Antoni Wit

Penderecki: Symphony No. 7 "Seven Gates of Jerusalem"

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The most notable feature of Penderecki's Symphony No. 7, "Seven Gates of Jerusalem," is that it sounds more like an oratorio than a symphony; in fact, one movement is set for a cappella chorus. It is not surprising, then, to discover that Penderecki wrote the piece in 1996 as an oratorio in celebration of Jerusalem's third millennium and didn't decide to designate it as his Seventh Symphony until after it had been performed in Jerusalem and Warsaw the following year. The composer hadn't yet written a sixth symphony, but felt that the symbolic significance of the number seven, which permeates the work on many levels, mandated this numbering. (Richard Whitehouse, in Naxos' program booklet, noted that "though a 'No. 6' had been fully worked out in concept, it had not yet been written." Penderecki completed his Eighth Symphony in 2005, but at that time, the Sixth had still not appeared.)

Six movements are settings of Latin texts from the Psalms and the Prophets. (It is a curious aesthetic and political decision that the composer would have chosen to write a work for Jerusalem's millennial celebration using the Christian Vulgate translation, rather than the original Hebrew of these texts.) One movement, set for speaker and orchestra, is in Hebrew.

Idiomatically, the work is solidly post-Romantic, with just enough nods to postmodern polystylism and to modernist harmonies and gestures to situate the work as a product of the late twentieth century. Penderecki's inventive orchestration helps enliven musical material that frequently sounds second hand. The most effective choral writing is often derived from chant and Renaissance polyphony, but in its grander moments it is shamelessly derivative of Mussorgsky, and occasionally summons the ghost of Orff's Carmina Burana. The sixth movement, a Hebrew setting of Ezekiel's vision of the valley of the dry bones, set as "Sprechstimme for male voice," is easily the most compelling movement, a genuinely chilling account of the vision, stylistically closer to the composer's 1966 St. Luke Passion than to the rest of the symphony. It reveals the composer's mastery at creating and maintaining visceral dramatic tension. Boris Carmeli's stunning performance as the speaker perfectly captures the spirit of Ezekiel's astonishing vision and is the highlight of the CD.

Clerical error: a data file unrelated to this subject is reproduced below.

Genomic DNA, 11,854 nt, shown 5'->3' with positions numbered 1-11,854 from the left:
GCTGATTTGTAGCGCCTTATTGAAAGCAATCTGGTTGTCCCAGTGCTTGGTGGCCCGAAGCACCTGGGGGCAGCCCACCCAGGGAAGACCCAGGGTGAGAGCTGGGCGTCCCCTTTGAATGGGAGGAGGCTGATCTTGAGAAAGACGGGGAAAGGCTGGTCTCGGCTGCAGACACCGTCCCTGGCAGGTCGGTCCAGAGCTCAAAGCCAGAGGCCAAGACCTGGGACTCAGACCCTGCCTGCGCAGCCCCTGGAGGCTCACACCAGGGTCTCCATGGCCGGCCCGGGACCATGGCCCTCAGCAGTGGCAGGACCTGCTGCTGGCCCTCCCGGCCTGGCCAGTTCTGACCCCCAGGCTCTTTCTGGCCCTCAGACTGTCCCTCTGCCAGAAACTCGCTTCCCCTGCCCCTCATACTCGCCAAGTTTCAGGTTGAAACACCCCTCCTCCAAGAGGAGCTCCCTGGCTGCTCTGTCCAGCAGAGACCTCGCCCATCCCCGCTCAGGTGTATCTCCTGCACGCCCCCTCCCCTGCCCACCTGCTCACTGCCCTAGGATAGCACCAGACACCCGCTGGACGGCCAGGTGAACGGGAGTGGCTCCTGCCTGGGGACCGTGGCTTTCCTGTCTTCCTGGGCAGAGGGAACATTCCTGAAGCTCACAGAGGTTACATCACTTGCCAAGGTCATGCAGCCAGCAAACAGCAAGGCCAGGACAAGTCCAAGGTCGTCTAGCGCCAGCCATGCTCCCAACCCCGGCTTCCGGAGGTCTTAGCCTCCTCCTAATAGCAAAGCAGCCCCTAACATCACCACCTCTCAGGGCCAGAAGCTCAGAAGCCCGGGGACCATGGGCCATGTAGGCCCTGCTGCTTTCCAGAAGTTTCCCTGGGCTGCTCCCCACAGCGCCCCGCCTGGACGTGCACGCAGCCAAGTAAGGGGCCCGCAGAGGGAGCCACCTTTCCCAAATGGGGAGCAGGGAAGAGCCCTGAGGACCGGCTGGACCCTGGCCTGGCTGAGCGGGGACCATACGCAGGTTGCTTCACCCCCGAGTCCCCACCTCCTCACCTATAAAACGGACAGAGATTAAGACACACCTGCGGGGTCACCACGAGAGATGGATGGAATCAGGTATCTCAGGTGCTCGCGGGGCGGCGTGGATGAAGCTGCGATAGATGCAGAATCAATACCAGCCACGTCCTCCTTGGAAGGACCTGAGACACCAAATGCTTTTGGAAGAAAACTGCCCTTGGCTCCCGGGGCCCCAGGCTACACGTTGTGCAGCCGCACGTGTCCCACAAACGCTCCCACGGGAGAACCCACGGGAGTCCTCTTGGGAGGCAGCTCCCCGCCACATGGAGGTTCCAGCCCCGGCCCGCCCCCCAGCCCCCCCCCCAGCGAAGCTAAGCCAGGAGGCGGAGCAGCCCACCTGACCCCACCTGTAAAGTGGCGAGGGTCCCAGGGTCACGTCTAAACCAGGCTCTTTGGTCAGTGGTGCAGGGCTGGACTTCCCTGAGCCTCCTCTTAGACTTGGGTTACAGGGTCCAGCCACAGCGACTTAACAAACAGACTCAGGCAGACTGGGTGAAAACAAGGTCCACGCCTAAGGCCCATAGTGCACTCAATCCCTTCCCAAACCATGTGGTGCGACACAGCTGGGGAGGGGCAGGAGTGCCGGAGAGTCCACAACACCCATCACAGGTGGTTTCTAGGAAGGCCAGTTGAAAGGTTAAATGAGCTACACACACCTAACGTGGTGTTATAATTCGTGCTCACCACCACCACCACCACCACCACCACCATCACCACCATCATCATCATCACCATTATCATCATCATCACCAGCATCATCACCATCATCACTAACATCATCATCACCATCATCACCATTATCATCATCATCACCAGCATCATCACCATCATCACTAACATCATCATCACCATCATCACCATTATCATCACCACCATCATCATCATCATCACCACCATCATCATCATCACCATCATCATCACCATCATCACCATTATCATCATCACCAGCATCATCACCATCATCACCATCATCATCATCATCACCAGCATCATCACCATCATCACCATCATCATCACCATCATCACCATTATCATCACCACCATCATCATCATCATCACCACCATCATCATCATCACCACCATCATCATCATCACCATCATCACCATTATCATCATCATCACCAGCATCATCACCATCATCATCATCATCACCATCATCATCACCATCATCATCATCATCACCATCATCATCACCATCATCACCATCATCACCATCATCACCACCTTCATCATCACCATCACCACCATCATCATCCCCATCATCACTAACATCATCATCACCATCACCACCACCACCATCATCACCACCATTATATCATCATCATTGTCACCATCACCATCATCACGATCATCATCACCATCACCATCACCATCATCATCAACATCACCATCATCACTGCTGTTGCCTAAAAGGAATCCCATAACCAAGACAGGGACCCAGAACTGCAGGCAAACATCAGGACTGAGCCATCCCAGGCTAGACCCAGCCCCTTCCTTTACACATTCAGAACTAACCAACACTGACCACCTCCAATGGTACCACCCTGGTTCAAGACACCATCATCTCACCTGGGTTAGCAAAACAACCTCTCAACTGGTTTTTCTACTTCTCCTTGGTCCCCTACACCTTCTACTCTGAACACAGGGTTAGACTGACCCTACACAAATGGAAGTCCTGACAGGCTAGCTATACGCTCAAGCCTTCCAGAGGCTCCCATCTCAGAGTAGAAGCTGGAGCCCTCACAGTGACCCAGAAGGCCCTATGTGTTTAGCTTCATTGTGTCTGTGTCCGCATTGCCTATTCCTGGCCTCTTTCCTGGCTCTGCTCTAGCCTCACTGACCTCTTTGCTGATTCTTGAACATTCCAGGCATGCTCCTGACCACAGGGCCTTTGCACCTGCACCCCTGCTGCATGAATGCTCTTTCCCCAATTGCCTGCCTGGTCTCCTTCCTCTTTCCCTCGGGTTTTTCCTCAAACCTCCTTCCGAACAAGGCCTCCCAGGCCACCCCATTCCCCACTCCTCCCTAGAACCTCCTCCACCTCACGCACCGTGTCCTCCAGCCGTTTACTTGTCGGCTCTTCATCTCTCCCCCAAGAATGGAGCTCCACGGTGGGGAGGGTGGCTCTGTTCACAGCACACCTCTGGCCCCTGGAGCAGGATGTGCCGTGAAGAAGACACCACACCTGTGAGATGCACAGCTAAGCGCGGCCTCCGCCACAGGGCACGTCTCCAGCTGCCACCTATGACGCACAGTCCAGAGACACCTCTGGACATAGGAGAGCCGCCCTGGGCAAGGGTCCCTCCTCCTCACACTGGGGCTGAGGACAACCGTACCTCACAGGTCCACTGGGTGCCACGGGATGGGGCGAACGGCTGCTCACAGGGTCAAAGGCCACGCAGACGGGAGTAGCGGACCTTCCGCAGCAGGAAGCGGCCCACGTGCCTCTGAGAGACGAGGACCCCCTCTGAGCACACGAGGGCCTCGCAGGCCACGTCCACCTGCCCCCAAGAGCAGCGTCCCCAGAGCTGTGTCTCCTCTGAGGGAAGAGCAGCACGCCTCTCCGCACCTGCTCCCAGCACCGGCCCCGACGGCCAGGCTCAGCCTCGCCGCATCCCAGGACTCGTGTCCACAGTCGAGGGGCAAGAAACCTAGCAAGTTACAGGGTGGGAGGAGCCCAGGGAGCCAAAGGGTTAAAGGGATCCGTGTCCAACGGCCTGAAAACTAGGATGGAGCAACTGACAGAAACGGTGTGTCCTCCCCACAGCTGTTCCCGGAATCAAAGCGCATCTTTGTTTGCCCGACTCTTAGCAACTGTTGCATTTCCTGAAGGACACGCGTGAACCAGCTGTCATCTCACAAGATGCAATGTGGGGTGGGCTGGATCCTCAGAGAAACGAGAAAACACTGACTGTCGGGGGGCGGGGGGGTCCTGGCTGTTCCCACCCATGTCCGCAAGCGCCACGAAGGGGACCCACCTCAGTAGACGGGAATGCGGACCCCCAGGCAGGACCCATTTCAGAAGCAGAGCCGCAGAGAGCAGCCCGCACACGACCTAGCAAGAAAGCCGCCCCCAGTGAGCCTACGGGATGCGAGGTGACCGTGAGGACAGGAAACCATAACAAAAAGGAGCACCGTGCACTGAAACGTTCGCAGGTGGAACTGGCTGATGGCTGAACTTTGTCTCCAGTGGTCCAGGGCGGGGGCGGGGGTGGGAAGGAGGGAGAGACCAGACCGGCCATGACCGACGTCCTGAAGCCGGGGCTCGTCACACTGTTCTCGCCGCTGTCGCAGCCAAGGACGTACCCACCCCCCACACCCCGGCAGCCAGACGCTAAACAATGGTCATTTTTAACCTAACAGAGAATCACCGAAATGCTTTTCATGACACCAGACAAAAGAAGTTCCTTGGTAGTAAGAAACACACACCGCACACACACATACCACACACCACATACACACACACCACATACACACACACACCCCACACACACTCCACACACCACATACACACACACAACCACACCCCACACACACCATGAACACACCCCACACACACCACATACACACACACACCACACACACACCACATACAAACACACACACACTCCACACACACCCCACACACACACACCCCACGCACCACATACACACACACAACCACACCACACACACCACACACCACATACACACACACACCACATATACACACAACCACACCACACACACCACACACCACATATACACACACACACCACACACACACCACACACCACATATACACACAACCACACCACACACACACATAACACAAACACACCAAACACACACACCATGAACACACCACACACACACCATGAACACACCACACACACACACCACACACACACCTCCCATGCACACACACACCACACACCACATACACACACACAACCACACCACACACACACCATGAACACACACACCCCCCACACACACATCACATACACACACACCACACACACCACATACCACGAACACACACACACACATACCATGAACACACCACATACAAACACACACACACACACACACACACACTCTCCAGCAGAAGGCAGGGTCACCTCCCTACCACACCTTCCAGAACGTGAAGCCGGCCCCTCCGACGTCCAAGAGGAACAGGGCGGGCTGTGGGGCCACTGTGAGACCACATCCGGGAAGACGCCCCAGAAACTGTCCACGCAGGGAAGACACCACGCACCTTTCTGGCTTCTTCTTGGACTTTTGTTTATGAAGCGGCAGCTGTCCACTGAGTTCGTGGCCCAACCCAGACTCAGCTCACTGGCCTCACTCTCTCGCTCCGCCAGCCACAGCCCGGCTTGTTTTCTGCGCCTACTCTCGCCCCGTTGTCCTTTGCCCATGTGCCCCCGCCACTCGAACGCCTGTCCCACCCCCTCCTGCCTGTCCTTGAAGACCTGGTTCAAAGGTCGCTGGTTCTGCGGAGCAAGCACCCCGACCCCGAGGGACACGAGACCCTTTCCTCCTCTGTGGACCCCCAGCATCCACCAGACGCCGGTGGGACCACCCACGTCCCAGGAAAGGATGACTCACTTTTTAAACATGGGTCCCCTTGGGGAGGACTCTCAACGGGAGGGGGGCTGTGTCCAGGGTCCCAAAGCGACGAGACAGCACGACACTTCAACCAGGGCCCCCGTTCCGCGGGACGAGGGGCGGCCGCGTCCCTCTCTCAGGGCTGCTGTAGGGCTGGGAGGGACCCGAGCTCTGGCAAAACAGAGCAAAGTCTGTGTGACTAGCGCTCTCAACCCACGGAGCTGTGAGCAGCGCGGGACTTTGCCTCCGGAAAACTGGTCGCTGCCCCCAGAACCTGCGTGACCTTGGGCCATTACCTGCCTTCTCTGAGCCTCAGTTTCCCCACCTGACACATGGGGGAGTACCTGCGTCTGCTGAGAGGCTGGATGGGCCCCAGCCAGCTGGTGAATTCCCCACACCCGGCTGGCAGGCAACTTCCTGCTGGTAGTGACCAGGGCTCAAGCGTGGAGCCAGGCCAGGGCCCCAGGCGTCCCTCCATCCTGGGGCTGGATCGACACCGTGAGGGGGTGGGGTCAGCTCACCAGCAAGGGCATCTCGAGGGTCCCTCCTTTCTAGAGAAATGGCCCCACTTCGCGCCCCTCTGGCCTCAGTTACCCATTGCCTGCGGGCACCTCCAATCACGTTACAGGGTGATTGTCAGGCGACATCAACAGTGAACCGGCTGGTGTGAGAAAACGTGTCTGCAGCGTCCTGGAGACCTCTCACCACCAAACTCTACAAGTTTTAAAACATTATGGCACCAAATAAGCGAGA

Antoni Wit leads the Warsaw National Philharmonic Choir and Orchestra, ensembles that are expert and experienced performers of Penderecki's music. The playing and singing are fervent and impassioned, as committed and compelling a reading of the symphony as could be hoped for.

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